New solution-processed upconversion photodetectors

Highly efficient solution-processed upconversion photodetectors based on quantum dots.


Upconversion photodetectors play a vital role in infrared detection and imaging. They do not require complicated integrated circuit systems. Although most upconversion devices have low conversion efficiencies and expensive manufacturing process.

Scientists in a new study, have designed and fabricated a highly efficient upconversion photodetector by a simple solution process, which is compatible with flexible device structures.

Using quantum dots (QDs), scientists at the ShanghaiTech University, the University of Toronto, and the Chinese Academy of Sciences have devised new solution-processed upconversion photodetectors. These photodetectors can detect or respond to light.

This newly developed device has two key components: an infrared photodetector and a visible light-emitting diode (LED). It absorbs infrared light and produces a photocurrent, which can be utilized to control the LED light. Through this procedure, the scientists converted the infrared light into a visible light signal.

Zhijun Ning, one of the researchers who carried out the study, said, “A unique characteristic of our device is that we introduced Ag nanoparticles into the electron transporting layers, which enable electron tunneling under illumination, generating high gain and high efficiency. Compared to previously reported upconversion devices, this device shows the highest efficiency at low voltage among all upconversion devices with the same device structure.”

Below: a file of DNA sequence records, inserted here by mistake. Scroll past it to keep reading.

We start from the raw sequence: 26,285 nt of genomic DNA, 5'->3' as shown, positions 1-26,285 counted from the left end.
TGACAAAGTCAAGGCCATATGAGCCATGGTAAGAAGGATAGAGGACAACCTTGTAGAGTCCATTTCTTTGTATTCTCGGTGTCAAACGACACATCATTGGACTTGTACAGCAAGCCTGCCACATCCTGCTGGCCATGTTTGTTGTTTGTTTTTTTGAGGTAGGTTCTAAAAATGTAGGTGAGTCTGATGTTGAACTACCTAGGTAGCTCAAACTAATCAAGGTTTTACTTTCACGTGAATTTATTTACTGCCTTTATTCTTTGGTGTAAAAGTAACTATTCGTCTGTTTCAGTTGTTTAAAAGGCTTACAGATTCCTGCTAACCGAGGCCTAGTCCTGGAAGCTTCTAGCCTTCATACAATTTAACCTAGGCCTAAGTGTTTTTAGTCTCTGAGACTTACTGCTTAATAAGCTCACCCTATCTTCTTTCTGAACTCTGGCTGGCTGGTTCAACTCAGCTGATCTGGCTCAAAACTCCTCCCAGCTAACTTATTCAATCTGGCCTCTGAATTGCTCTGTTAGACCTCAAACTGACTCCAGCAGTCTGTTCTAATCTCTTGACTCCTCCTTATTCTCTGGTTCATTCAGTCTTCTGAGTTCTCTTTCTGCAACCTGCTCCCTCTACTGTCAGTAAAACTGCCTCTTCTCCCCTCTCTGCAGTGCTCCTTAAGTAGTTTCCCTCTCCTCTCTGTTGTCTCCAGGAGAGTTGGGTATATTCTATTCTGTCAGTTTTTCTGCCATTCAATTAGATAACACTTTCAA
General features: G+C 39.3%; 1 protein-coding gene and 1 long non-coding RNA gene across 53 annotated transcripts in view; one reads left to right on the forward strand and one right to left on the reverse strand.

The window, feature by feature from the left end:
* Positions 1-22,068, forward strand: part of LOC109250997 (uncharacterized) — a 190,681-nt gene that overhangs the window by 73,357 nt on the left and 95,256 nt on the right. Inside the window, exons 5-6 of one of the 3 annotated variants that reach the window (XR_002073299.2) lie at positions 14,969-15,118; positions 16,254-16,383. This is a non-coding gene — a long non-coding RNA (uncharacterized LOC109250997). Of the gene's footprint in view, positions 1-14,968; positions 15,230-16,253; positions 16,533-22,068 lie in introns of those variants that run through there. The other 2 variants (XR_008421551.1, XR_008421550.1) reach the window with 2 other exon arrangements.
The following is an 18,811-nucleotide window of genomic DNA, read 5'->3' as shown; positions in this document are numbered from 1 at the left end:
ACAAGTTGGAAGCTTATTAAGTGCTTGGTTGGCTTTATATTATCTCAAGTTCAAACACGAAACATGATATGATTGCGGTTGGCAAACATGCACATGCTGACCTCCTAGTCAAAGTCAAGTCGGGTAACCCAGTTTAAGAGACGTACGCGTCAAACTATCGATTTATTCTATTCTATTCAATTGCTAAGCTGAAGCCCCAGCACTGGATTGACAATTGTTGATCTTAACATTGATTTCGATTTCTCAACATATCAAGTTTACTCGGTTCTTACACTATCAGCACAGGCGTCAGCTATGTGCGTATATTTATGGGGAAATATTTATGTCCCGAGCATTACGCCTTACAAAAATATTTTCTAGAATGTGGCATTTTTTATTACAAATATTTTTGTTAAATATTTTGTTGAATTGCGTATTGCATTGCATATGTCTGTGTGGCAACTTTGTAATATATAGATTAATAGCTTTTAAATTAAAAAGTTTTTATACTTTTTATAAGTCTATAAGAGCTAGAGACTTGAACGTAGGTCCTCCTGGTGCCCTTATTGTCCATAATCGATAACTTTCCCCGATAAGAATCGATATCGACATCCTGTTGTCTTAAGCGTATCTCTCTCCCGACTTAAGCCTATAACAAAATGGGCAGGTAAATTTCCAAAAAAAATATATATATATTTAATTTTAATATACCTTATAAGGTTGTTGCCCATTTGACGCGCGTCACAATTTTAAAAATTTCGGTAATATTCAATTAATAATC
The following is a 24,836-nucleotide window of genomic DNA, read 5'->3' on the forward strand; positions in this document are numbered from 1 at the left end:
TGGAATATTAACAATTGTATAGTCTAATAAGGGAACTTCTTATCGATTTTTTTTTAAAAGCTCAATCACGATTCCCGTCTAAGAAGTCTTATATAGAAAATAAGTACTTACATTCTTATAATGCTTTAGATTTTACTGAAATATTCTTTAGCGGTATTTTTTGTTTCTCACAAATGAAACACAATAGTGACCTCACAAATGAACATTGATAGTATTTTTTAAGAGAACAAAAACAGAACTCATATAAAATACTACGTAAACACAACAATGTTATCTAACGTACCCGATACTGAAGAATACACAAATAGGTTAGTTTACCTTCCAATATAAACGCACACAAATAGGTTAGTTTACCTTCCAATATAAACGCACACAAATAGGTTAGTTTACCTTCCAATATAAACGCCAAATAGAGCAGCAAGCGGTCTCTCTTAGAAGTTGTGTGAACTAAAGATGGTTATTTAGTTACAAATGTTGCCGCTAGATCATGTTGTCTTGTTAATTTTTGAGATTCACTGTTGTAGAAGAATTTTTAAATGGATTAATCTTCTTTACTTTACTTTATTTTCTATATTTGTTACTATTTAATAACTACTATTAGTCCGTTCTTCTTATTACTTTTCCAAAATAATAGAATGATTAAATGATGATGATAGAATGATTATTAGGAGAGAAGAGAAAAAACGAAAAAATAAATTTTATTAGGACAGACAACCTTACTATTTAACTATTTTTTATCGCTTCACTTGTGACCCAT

The device has an infrared absorption layer containing colloidal lead sulfide quantum dots. On the other hand, its light emission layer is composed of cadmium selenide/zinc selenide quantum dots.

This unique combination enables a higher photon-to-photon conversion efficiency of 6.5% and a low turn-on voltage (2.5 V). What’s more, it presents a remarkably low dark current, a high detectivity, and short response time.

Scientists also demonstrated the potential of the device for in vitro infrared imaging and bio-imaging of human tissue, to detect cancerous areas.

Ning noted, “In the future, however, their device could have a variety of other applications, for instance, in the development of new wearable technology that can monitor the health of human users over time.”

Scientists, in further studies aiming to improve the conversion efficiency and stability of our device further, especially for flexible devices.

Journal Reference:

  1. Solution-processed upconversion photodetectors based on quantum dots. DOI: 10.1038/s41928-020-0388-x
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